Landscapes in red: the work of Melissa D. Jones

Golden Moment, ©Melissa D. Jones (all rights reserved)

Start with a landscape, and then throw in a shock of color—something bright and contrasty to arrest the eye. It’s an easy way to get attention, but pull the same technique too many times and it can become a gimmick. If you’re a photographer with the skill of Melissa D. Jones, however, you use it to display the world in a unique and different way.

Many of the photos on Jones’s Instagram account, @rouxroamer, feature herself in various bright red (“roux,” in French) articles of clothing—a gown, hat, jacket, heels, umbrella—but they never come across as contrived or cheated. Her appearance in each shot deliberately works with the rest of the scene.

Part of that is due to solid fundamentals. Take out the red element and you still have gorgeously composed, well-lit scenes you want to visit and explore. Jones has an eye for atmospheric light, rich shadows, and strong colors that aren’t overprocessed.

Add Jones to the frame, though, and you have a traveling companion. In each shot, she’s either drawing your attention to the architecture of the scene, often by placing herself along intersecting perspective lines, or she’s looking in the direction she wants your eyes to follow within the frame. In most cases, she exists within the scene, usually small in scale compared to her surroundings. For example, in the shot below, taken at Alberta’s Moraine Lake, Jones draws you into the beauty and the magnificence of the place, while refusing to overpower the scene with her presence; it is a nearly perfect representation of a beautiful moment in time.

In only a few photos can you see Jones’s face. She’s not a tourist smiling at the camera, planting a geotagged flag to show that she’s conquered another destination with her presence. She and her red accent are integral parts of the composition, but you can see that, as a subject, she’s taking in the scene around her, too.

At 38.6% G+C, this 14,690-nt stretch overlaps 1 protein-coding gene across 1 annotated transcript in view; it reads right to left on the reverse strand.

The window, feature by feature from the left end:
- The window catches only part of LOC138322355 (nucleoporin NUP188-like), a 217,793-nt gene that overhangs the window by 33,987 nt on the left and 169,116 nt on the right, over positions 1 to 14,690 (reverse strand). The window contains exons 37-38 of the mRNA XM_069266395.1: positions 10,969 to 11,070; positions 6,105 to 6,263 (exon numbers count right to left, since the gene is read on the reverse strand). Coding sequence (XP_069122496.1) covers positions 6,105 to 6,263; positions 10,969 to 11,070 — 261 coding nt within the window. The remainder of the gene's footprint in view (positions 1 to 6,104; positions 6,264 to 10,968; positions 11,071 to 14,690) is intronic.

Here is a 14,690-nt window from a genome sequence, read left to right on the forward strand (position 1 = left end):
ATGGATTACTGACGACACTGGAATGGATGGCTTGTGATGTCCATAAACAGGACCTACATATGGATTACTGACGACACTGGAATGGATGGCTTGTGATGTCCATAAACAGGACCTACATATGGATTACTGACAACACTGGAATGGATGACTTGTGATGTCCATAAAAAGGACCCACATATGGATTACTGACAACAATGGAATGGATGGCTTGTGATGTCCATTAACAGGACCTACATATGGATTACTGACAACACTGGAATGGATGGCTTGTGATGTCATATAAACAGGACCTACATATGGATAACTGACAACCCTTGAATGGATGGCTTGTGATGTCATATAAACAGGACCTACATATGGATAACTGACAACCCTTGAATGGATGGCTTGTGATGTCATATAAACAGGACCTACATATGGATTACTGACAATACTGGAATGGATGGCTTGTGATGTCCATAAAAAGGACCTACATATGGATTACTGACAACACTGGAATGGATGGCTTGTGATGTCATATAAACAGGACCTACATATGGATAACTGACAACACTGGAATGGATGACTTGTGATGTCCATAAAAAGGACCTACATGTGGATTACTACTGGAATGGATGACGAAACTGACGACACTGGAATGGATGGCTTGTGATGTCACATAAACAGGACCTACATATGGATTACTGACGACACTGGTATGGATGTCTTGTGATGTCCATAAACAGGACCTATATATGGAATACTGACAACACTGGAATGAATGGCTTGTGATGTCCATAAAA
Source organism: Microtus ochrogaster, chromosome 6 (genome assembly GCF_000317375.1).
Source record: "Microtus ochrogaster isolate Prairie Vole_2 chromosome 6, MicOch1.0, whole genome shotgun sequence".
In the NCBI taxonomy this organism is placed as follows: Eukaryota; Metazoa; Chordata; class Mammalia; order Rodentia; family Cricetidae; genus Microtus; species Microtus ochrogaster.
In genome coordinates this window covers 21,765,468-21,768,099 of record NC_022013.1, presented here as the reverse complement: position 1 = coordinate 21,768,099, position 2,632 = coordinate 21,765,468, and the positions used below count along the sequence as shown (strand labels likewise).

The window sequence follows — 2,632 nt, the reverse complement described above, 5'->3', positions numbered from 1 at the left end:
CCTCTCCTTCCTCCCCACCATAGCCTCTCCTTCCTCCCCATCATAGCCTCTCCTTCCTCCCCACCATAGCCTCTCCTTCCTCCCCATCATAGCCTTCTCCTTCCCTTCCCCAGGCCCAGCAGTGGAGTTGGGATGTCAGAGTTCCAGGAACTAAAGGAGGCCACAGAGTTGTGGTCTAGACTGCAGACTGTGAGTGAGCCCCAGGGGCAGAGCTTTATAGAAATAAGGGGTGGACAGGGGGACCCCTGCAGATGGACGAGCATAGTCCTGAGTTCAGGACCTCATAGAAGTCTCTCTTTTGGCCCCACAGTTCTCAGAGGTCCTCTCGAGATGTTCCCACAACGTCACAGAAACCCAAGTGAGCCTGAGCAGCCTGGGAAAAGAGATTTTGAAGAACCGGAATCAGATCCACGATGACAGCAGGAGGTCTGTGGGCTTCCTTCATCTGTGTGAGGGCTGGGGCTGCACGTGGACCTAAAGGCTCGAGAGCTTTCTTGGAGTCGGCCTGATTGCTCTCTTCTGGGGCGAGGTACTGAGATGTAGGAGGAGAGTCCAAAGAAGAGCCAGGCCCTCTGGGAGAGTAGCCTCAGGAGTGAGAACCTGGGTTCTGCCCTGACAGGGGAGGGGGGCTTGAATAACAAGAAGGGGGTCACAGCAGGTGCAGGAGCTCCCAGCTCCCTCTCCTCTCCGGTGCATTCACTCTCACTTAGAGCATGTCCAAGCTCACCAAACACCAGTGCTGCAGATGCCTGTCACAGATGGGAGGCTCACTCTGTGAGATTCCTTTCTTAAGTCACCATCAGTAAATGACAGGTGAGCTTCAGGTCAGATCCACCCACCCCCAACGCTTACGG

Some photographers, especially ones on Instagram whose feeds are dominated by self-portraits, make you wonder just who is the one actually taking those photos. For Jones, it’s almost always all her (she’s very clear when a shot is taken by another photographer). In a blog post on her site, she explains:

“I like to set up all my own shots with my tripod. I don’t like giving that creative license to someone else that might cut off my feet or put me on the left when I really wanted to be on the right. Most photographer friends of mine will take great photos but they might also have a vision of their own that’s different than mine.”

To capture each photo, she uses the Canon Camera Connect app on her mobile phone to communicate with her camera wirelessly, preview the composition, adjust settings, and trigger the shutter. “I don’t have to run back to the camera to redo the exposure or shutter speed,” she writes. “I just use a 2 or 10 second delay so that I can hide my phone.”

Her work is also evolving. In some earlier shots with the red dress, she’s raising it in full Sound-of-Music-mountaintop vigor, but in more recent appearances she lets the fabric hang naturally, or she sculpts it into interesting shapes that aren’t anchored to her hands.

In one recent shot from a trip to Hawaii, the dress is all weight, draped over the exposed root system of a massive tree where she’s resting…or she’s fallen. The shadows—abetted by the low resolution of Instagram photos—make the hem of the dress appear in tatters until you look closer.

Sleeping Beauty, ©Melissa D. Jones (all rights reserved)

The red element is there not to shock you into attentiveness, but to draw you into a story, and like so many of the stories that Jones tells, it is delicate, witty and entrancing.

To learn more about Melissa D. Jones, I encourage you to visit:

See the other posts in our Photographers We Love series.

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